Bob Engnath on the problem of creating taper in a long blade with ridge line.
What I've been doing is grinding the portion from the shinogi to the cutting edge first, since that's the largest cut and removes the most bulk. Normally, the shinogi is one third of the way down, and the average fellow would stop the grind there. I don't, especially out towards the tip. My rough cut is at the one third mark back at the machi area, where I want a full 5/16 " thick, but tapers gradually up to the spine at the area a few inches behind the tip.
Then, when I grind in the upper cut, and bring the shinogi down to the one third mark, I'm reducing the thickness of the sword as I cut into the area where I've already cut with the original cut.
If you draw it once, in cross section you've got the technique. As long as I make my first grind nice and even as it runs up the blade, the sword will taper to about two thirds thickness at a point just behind the tip. I use this on European blades too, and it works great!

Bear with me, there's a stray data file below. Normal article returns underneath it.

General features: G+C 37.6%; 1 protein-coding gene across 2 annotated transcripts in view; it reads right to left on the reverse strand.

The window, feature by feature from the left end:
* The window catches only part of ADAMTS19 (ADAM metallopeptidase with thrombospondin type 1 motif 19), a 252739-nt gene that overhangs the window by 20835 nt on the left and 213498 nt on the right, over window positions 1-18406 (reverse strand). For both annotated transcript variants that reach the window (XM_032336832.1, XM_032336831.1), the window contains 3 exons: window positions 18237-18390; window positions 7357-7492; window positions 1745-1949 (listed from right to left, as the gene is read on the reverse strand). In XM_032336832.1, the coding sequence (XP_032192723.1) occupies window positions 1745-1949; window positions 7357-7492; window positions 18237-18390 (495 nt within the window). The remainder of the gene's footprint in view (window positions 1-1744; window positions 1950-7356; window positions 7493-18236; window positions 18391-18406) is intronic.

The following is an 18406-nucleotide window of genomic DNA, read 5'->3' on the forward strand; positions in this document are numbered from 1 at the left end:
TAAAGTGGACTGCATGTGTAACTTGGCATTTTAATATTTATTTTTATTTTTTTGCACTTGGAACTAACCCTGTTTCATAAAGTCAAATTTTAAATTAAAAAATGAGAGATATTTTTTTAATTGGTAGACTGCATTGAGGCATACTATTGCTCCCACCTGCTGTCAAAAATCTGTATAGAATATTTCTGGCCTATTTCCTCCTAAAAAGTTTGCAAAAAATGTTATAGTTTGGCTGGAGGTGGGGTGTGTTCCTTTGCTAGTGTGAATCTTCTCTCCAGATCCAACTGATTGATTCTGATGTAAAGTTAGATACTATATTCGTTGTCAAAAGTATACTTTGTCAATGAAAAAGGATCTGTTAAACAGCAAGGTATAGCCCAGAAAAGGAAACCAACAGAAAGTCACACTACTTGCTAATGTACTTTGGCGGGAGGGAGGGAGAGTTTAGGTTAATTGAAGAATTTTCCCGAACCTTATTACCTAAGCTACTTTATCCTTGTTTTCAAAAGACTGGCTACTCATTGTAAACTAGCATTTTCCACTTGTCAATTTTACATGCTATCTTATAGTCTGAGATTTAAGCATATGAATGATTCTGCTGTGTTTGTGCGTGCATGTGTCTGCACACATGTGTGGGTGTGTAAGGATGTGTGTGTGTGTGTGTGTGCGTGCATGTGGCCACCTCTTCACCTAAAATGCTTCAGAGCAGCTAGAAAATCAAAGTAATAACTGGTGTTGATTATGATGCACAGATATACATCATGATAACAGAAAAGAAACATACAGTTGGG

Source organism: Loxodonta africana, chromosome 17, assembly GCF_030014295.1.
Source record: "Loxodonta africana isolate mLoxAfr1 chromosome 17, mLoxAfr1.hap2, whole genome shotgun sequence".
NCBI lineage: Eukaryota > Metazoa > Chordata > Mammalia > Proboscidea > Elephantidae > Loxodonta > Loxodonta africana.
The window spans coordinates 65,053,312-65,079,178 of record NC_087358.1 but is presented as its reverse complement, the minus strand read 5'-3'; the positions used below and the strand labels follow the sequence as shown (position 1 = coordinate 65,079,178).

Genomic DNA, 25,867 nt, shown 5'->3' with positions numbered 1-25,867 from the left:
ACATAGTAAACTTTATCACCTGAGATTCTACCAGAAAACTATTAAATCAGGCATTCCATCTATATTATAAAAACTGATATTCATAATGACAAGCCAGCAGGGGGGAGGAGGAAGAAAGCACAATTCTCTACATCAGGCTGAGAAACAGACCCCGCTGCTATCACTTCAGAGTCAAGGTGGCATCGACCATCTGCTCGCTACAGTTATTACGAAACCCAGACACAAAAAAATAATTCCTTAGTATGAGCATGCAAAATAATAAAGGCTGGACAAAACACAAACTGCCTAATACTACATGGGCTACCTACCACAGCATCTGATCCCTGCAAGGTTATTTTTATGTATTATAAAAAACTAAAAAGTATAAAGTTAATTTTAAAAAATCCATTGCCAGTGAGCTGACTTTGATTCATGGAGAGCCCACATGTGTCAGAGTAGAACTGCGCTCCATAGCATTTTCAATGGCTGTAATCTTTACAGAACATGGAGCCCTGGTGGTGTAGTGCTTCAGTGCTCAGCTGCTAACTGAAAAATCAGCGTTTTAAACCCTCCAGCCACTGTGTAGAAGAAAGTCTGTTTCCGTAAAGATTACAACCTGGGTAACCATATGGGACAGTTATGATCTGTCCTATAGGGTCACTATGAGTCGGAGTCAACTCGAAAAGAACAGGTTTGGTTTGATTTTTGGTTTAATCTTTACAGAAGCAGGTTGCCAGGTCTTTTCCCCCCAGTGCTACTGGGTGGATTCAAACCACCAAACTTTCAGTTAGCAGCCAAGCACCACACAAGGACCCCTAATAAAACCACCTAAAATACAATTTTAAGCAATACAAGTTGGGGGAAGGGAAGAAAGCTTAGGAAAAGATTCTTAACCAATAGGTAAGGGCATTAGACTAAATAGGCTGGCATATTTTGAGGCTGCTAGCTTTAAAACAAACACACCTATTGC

This is one of those darned simple things that makes you smack yourself on the forehead when the light finally goes on.
I was saving one little detail for later. I do stop the thickness reducing cut short of the tip, so I'm able to put a little flair there. Sword tips?. They're a genuine pain in the ass to get right. Also possibly the easiest part to screw up.
As long as the primary grind is even, or has a straight top line to the grind its good. If it's full of bumps, etc., the thickness will end up sort of strange.
As I said, if you make it fall at the one third point at the machi area, and taper it gradually upwards as you go to the tip, or a little short of that, making the second cut will reduce the thickness in a very precise way.
It doesn't make too much difference where the second cut starts, but I normally begin mine at the machi, where there is a flat to judge how far to taper the grind to thin the spine.
My interest is to bootstrap up the whole business of making a Japanese style blade.